Fremont Maritime has continued to grow steadily, both in
terms of courses offered as well as clients. Captain Kjaerulff has expanded the
school’s curriculum to include classes addressing all aspects of shipboard
safety and emergency response, Fremont Maritime’s courses are based upon the guidelines
of the US Coast Guard and the International Maritime Organization.
Thousands of professional mariners and military personnel
annually attend open enrollment programs covering First Aid, Sea Survival, and
Basic and Advanced Shipboard Fire Fighting as well as custom programs for
towing, fishing, and passenger vessel operators looking to refresh safety and
emergency skills, and address specific company and customer training needs.
Anti-piracy workshops are a recent addition to Fremont
Maritime’s curriculum – the one day classes cover vessel security duties,
including maintaining situation awareness, understanding threats and what to do
if a watchkeeper sees a situation developing.
Fremont Maritime’s client list reads like a Who’s Who of the
maritime industry. Besides the US Navy and the Coast Guard, Fremont Maritime
clients include Trident Seafoods, American Seafoods, Holland America Line,
NOAA, Woods Hole Oceanographic Institution, Foss Maritime, Crowley Marine
Services and many others.
Fremont Maritime Services grew again in January of 2012 when
it opened a new maritime training center, located in Seattle’s Fishermen’s
Terminal. The state of the art facility provides mariners an exceptional
training environment, with two brand-new classrooms that are more than twice as
large as those at Fremont’s previous facility. The new school is equipped with
large flat-screen monitors, in rooms filled with training aids provided by
manufacturers and suppliers.
The new center is popular with Fremont Maritime’s mariner
clientele – it has exceptional views of Fishermen’s Terminal’s working docks,
watercraft, and the Seattle Fishermen’s Memorial. Fremont’s students enjoy a
number of amenities during breaks, as well as before and after class. For
dining they can choose from four restaurants, and within a 100-foot perimeter
they can pick up necessities in the minimart, get a haircut, do laundry, and
even take a shower after class before that long drive or flight home.
Captain Kjaerulff does not want anyone to think that new and
larger accommodations mean that his school is losing its disciplined edge or
his fervor for the gospel of safety at sea has cooled. He is still very much in
favor of realistic, hands-on training.
“It’s about so much more than just sitting in a room long
enough to get a certificate,” he says. “Students learn more, and are
more engaged when you provide them a clean and comfortable training
environment. We are already highly regarded for our training content; now we’ll
be known as the most comfortable place to go to school, too.
“The whole idea behind STCW (Standards for Training and
Certification of Watchkeepers) was so the trainee could demonstrate real
competency,” said Kjaerulff. “In many cases, it has become more about
the piece of paper than the competency – too many people have the certification
who don’t have any hands-on experience.”
Captain Jon Kjaerulff feels so strongly about the importance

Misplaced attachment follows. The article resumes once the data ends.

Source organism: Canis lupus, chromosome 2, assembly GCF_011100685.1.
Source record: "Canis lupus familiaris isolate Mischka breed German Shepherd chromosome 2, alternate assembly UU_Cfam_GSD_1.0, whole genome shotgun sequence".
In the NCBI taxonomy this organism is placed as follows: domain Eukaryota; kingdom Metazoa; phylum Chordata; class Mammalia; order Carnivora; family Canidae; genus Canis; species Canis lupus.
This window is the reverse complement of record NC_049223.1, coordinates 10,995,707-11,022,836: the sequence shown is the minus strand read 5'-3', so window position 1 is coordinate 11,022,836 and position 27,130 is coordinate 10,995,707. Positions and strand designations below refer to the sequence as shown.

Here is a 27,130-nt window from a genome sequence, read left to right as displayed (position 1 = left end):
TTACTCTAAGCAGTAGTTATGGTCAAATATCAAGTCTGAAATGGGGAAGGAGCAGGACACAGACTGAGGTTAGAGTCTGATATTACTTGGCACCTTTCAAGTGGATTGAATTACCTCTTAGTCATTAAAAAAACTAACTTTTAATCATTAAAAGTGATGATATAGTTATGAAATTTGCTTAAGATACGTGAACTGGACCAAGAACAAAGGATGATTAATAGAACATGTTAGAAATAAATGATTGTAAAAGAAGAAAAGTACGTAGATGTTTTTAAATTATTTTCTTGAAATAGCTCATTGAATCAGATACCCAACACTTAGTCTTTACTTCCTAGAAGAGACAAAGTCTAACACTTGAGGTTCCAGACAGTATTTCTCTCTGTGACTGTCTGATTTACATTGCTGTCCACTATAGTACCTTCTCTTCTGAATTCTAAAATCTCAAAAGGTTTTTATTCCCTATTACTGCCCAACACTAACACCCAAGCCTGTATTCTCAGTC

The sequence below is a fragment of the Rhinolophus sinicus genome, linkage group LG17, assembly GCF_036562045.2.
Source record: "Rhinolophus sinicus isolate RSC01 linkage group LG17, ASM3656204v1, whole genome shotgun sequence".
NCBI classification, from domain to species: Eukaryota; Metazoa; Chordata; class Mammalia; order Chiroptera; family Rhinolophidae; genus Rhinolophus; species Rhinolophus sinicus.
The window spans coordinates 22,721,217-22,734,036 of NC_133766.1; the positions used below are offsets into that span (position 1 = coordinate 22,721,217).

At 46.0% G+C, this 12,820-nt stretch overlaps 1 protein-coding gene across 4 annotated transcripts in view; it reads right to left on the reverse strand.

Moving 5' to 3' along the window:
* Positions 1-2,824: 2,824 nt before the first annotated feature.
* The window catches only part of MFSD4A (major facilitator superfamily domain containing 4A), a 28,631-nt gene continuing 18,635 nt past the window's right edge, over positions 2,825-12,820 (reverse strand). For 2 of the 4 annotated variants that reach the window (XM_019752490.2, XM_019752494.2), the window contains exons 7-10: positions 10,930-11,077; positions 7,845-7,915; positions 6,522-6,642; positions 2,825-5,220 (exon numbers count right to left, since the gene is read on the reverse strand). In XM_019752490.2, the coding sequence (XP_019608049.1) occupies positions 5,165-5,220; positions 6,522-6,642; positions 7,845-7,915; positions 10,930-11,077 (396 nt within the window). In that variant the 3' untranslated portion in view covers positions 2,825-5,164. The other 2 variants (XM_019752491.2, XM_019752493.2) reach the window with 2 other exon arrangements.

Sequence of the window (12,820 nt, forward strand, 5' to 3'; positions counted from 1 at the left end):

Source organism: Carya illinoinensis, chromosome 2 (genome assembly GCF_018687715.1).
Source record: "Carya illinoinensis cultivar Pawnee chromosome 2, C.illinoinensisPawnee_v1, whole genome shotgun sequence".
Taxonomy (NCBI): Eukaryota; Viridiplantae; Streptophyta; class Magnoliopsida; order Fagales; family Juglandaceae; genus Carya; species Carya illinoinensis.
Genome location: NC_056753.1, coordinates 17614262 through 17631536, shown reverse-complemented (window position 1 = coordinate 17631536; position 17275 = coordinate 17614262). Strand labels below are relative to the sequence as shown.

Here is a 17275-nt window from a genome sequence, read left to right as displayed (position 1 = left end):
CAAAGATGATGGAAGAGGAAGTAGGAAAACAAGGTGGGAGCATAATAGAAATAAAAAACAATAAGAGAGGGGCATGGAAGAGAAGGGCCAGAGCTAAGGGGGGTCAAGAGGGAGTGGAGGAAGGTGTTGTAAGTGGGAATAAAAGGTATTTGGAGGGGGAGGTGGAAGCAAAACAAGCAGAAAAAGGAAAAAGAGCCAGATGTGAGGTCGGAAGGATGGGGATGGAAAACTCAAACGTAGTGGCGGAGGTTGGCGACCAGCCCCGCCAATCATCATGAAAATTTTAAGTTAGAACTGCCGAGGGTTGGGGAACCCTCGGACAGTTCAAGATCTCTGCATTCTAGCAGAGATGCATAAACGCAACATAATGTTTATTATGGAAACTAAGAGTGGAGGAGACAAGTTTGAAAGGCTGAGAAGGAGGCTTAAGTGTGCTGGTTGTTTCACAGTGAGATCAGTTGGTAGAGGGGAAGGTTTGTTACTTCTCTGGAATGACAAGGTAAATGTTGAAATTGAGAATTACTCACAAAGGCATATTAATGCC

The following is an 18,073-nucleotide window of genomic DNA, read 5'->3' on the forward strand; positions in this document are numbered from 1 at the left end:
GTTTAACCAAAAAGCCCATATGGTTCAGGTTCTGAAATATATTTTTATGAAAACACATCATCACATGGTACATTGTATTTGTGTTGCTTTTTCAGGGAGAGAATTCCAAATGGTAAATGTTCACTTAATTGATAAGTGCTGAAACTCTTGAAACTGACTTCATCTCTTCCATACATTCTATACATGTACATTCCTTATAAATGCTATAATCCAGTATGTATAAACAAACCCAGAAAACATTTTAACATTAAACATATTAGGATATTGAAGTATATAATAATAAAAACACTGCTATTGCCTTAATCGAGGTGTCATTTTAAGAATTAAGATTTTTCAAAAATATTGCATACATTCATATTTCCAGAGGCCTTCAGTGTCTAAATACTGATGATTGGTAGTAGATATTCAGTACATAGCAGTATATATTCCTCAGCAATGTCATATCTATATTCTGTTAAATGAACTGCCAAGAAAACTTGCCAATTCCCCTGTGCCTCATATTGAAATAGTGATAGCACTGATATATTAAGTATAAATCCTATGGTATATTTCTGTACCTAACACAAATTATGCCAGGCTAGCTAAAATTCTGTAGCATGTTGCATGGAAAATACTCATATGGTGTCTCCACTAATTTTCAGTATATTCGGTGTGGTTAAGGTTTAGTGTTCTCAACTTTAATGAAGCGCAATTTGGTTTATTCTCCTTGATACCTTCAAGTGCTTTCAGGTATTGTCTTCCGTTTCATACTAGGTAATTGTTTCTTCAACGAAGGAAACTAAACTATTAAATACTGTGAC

of reality-based, hands on marine safety training that he wrote an article
about the subject.
“No single maritime nation has the monopoly on
conscientious and qualified vessel operating companies and Mariners,” he
wrote in the article, titled ‘Purity versus Progress’. “Indeed,
professionalism can be found on vessels flying virtually any national ensign or
shipping company house flag. The STCW Conventions and Treaties were not
developed in response to the nations and companies who operate their vessels
under the highest of standards. The provisions of STCW 78 and 95 were
necessitated by the actions of operators who consistently sought out and
operated at or below the lowest levels of cost and compliance.
That article was written more than ten years ago – Captain
Kjaerulff insists it is just as valid today as when it was written.
“Certification without training results in only the
illusion of standards. Light-handed enforcement is in fact no enforcement at
all. When demonstrations of competence give way to demonstrations in
box-checking, “formsmanship” takes precedence over seamanship,”
Kjaerulff says.
“Mariners refine and improve many of their technical
skills on a regular basis and achieve high levels of Wcompetence through
repeated opportunities for practice. Skills such as shiphandling, navigation,
and machinery repair are regular parts of the shipboard routine. Emergency
response skills, however, are often discussed, sometimes rehearsed, but rarely
put to the test.
He adds, “Today in many cases, the emphasis of training
has shifted from demonstrations of competence into demonstrations of
compliance. Having the knowledge is considered less important than having the
proper paperwork. Certification is equated with, or given priority over
qualification. The long-term ramifications of this focus are quite alarming.”
Kjaerulff defines Fremont Maritime’s mission as making sure
the thousands of mariners who pass through the institute’s courses come out
competent as well as certified. He does not want any of his graduates to have
to learn how to pull the lanyard on the life raft when they end up in the
frigid waters of the Bering Sea.